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Glucocorticoid receptor gene variants and lower expression of NR3C1 are associated with cocaine use


Schote, Andrea B; Jäger, Kristina; Kroll, Sara L; Vonmoos, Matthias; Hulka, Lea M; Preller, Katrin H; Meyer, Jobst; Grünblatt, Edna; Quednow, Boris B (2018). Glucocorticoid receptor gene variants and lower expression of NR3C1 are associated with cocaine use. Addiction Biology:Epub ahead of print.

Abstract

Animal and cross-sectional human studies suggest that chronic cocaine use is associated with altered responsivity of the hypothalamic-pituitary-adrenal axis to stress. Moreover, increased susceptibility to stress has been proposed as an important factor for development, maintenance and relapse of cocaine addiction. As the glucocorticoid receptor gene (NR3C1) mediates genomic effects of the stress hormone cortisol, we investigated NR3C1 expression and the association of NR3C1 genotypes with cocaine use, addiction and comorbid psychiatric symptoms in 126 chronic cocaine users and 98 stimulant-naïve healthy controls. A comprehensive psychiatric assessment was performed including severity of depressive symptoms and current psychological distress. Whole blood NR3C1 mRNA levels were determined and six NR3C1 polymorphisms (rs10482605, rs41423247, rs10052957, rs6189, rs56149945 and rs6198) were genotyped. Compared to controls, cocaine users showed significantly lower NR3C1 expression (P < 0.001), which was not affected by NR3C1 genotypes. In controls, rs41423247 [P < 0.01, false discovery rate (FDR)-corrected], haplotype 2 and haplotype 3 (both P < 0.05, FDR-corrected) were associated with altered NR3C1 gene expression. Haplotype 3 (including minor alleles of rs10052957 and rs41423247) was associated with an increased risk for cocaine addiction (odds ratio = 2.74, P < 0.05, uncorrected). Moreover, addicted cocaine users carrying haplotype 3 showed higher depression scores (P < 0.01, FDR-corrected) than noncarriers. Considering possible confounding effects of alcohol and/or depression, we conclude that chronic cocaine use is associated with lower NR3C1 gene expression suggesting possible direct effects of the drug on the biological adaptation of stress-related genes. Finally, we postulate that haplotype 3 of NR3C1 might serve as a potential risk factor for stimulant addiction and associated psychiatric symptoms.

Abstract

Animal and cross-sectional human studies suggest that chronic cocaine use is associated with altered responsivity of the hypothalamic-pituitary-adrenal axis to stress. Moreover, increased susceptibility to stress has been proposed as an important factor for development, maintenance and relapse of cocaine addiction. As the glucocorticoid receptor gene (NR3C1) mediates genomic effects of the stress hormone cortisol, we investigated NR3C1 expression and the association of NR3C1 genotypes with cocaine use, addiction and comorbid psychiatric symptoms in 126 chronic cocaine users and 98 stimulant-naïve healthy controls. A comprehensive psychiatric assessment was performed including severity of depressive symptoms and current psychological distress. Whole blood NR3C1 mRNA levels were determined and six NR3C1 polymorphisms (rs10482605, rs41423247, rs10052957, rs6189, rs56149945 and rs6198) were genotyped. Compared to controls, cocaine users showed significantly lower NR3C1 expression (P < 0.001), which was not affected by NR3C1 genotypes. In controls, rs41423247 [P < 0.01, false discovery rate (FDR)-corrected], haplotype 2 and haplotype 3 (both P < 0.05, FDR-corrected) were associated with altered NR3C1 gene expression. Haplotype 3 (including minor alleles of rs10052957 and rs41423247) was associated with an increased risk for cocaine addiction (odds ratio = 2.74, P < 0.05, uncorrected). Moreover, addicted cocaine users carrying haplotype 3 showed higher depression scores (P < 0.01, FDR-corrected) than noncarriers. Considering possible confounding effects of alcohol and/or depression, we conclude that chronic cocaine use is associated with lower NR3C1 gene expression suggesting possible direct effects of the drug on the biological adaptation of stress-related genes. Finally, we postulate that haplotype 3 of NR3C1 might serve as a potential risk factor for stimulant addiction and associated psychiatric symptoms.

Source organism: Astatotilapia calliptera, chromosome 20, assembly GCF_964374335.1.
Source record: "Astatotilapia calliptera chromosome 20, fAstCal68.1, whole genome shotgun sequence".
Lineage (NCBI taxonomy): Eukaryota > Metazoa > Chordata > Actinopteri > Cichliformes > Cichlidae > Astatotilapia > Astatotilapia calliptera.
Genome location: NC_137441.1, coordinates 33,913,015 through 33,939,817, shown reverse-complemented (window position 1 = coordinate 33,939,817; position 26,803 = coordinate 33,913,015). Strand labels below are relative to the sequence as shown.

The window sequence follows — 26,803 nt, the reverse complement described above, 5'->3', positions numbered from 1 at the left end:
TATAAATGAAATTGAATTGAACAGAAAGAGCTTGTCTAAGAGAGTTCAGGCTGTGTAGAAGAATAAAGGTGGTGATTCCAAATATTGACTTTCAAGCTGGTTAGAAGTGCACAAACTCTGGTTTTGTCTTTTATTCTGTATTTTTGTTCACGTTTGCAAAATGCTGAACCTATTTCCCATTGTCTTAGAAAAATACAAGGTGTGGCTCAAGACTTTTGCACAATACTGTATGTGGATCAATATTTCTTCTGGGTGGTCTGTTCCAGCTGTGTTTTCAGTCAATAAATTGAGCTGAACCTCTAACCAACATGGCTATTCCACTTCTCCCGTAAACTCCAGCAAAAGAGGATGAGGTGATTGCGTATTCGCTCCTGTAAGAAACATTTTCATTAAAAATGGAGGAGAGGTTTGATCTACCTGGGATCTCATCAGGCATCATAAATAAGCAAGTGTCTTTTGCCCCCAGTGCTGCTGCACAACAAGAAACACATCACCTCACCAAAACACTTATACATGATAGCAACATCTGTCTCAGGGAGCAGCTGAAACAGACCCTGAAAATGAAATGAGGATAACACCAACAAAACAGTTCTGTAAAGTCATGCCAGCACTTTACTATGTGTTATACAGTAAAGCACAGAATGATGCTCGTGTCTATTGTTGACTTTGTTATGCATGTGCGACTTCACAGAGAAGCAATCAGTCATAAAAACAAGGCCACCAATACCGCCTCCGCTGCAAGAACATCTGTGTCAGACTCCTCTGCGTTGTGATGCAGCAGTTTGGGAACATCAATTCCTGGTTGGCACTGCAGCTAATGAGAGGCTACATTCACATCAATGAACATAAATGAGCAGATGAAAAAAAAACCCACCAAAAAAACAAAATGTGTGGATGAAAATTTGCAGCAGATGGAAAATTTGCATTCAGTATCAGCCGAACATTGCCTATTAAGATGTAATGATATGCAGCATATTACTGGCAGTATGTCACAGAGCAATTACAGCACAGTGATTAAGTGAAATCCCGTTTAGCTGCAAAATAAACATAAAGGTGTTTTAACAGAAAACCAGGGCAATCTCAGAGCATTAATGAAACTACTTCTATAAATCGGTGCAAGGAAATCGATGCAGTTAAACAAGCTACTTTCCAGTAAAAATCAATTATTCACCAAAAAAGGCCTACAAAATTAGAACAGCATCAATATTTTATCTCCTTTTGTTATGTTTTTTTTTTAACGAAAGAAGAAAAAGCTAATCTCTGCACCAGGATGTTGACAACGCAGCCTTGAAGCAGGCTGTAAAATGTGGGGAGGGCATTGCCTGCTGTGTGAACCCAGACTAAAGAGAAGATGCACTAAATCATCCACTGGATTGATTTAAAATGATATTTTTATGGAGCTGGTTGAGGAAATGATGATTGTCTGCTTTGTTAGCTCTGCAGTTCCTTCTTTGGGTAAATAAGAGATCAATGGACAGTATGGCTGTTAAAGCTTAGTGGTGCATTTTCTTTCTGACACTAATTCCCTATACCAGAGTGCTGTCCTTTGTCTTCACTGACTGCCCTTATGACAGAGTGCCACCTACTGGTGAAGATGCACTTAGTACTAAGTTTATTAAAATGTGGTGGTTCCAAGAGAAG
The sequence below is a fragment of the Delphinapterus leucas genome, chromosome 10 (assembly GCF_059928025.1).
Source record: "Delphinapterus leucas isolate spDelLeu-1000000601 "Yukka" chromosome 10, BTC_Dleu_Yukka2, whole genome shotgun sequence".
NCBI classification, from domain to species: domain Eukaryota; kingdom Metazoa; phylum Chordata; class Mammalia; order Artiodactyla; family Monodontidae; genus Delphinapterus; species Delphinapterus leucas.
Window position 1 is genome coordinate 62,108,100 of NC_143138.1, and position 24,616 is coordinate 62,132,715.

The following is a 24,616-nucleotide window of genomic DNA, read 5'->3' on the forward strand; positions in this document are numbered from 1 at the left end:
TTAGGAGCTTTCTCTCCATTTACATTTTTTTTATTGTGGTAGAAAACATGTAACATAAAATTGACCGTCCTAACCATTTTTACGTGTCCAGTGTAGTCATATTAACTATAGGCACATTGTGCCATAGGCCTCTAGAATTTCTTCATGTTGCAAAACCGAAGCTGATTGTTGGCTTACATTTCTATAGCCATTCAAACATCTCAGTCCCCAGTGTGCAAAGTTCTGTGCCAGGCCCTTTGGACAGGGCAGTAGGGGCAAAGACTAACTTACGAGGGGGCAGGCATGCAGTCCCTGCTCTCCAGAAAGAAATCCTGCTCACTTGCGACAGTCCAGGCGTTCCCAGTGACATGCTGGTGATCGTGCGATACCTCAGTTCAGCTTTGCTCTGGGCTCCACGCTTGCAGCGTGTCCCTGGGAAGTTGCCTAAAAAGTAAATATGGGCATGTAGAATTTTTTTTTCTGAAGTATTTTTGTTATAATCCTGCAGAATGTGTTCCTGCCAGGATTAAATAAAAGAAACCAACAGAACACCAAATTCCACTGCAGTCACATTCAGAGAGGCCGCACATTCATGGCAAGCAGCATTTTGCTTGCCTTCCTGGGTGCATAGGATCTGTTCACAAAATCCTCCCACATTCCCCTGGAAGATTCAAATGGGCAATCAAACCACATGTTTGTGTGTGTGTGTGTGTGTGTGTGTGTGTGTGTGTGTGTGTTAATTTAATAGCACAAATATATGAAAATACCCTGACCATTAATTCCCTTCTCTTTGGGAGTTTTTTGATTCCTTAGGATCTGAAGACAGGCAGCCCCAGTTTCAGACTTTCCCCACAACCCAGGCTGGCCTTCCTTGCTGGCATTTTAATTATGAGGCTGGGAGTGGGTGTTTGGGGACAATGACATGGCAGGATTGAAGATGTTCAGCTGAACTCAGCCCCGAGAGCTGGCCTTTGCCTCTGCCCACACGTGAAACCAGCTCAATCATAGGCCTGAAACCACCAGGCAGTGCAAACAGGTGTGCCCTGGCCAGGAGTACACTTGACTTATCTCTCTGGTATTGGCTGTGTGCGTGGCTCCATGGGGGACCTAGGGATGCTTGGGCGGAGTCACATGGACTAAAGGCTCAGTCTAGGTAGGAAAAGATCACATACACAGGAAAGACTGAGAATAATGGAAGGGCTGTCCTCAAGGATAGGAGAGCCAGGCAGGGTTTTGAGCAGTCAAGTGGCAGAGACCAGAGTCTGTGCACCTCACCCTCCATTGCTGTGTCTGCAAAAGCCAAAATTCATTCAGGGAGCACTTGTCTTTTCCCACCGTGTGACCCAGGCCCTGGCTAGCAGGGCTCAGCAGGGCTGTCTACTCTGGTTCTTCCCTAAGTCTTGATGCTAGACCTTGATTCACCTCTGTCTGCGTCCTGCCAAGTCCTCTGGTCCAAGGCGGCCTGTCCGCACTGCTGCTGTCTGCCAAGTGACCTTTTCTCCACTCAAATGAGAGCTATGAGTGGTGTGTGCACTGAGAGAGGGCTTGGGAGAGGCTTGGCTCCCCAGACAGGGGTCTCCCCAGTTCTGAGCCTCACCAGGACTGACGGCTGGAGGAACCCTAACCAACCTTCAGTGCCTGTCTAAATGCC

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Additional indexing

Item Type:Journal Article, refereed, original work
Communities & Collections:04 Faculty of Medicine > Psychiatric University Hospital Zurich > Clinic for Psychiatry, Psychotherapy, and Psychosomatics
04 Faculty of Medicine > Psychiatric University Hospital Zurich > Department of Child and Adolescent Psychiatry
04 Faculty of Medicine > Neuroscience Center Zurich
Dewey Decimal Classification:610 Medicine & health
Language:English
Date:15 May 2018
Deposited On:25 Oct 2018 09:27
Last Modified:31 Dec 2018 08:27
Publisher:Wiley-Blackwell Publishing, Inc.
ISSN:1355-6215
OA Status:Closed
Free access at:PubMed ID. An embargo period may apply.
Publisher DOI:https://doi.org/10.1111/adb.12632
PubMed ID:29761890

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